Sri Lanka's hopeful surprise

Countries, like India, that see a chance to reboot ties with Colombo, following the surprise election of President Maithripala Sirisena, must take into account the sober realities of his nation's political legacy and the opportunism latent in any strategic adjustments.

The fraught state of Sri Lankan politics was evident in the manner in which former president Mahinda Rajapaksa lost his electoral gamble to remain in power. Once a political giant for bringing Tamil Tiger rebels to their knees and for ushering in growth after decades of strife, he had confidently called for polls two years earlier than required. But, ironically, it was anti-Rajapaksa sentiment among voters, more than pro-Sirisena fervour, that led ultimately to his downfall.

That common distaste for Mr Rajapaksa's regime is hardly a sound foundation for the economic and political reforms sought by the uneasy alliance supporting Mr Sirisena - the main opposition party, a hardline Buddhist nationalist party, and groups representing Tamils and Muslims. Holding this coalition together will sorely test Mr Sirisena but he must persevere - to correct the misgovernance and excesses of the past, achieve national reconciliation, and put an economy with a junk rating on a sound footing. Given the formidable scope of his quest, Mr Sirisena should choose his international allies well.

President Xi Jinping had bet heavily on Mr Rajapaksa's continuing reign by pouring billions of dollars of investments into huge projects like a port city. Colombo's role in Mr Xi's vision of a "maritime Silk Road" and a greater presence in the Indian Ocean became apparent from the docking there of Chinese navy submarines and a warship last year.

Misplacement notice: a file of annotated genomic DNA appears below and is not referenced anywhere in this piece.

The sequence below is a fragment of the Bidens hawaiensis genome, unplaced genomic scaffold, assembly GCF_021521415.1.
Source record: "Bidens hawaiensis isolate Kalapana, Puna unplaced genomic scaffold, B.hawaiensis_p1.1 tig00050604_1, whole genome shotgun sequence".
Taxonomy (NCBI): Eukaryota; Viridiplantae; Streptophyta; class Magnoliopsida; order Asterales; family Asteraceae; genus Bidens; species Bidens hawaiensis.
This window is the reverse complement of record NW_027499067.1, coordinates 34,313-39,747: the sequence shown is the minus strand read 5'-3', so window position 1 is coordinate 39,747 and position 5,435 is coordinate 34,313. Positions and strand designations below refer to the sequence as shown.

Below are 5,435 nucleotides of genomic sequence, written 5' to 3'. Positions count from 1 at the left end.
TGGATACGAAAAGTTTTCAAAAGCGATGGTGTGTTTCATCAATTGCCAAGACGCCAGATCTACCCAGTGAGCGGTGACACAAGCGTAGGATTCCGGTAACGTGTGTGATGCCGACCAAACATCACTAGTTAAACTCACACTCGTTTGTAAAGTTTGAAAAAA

That had drawn the ire of Indian Prime Minister Narendra Modi who is now hoping to build a closer relationship with the new Sri Lankan leader. Western nations, too, that had distanced themselves earlier, because of the pall of wartime abuses hanging over Mr Rajapaksa, might now see an opportunity to exert some influence. Mr Sirisena could, of course, gather all the dividends of foreign power rivalry that come his way and blow hot and cold. Investment graft and foreign influence featured at the hustings in Africa too. But once at the helm, new leaders were not impervious to Beijing's largesse. Mr Sirisena's own strategic vision ought to be guided by a clear sense of Sri Lanka's place in the region and the ties that can help to fulfil national aspirations.

Sri Lankans can take pride in the triumph of democracy and the smooth transition of power demonstrated. To ensure that is not squandered, a consensus must emerge on the political and economic participation of all in society.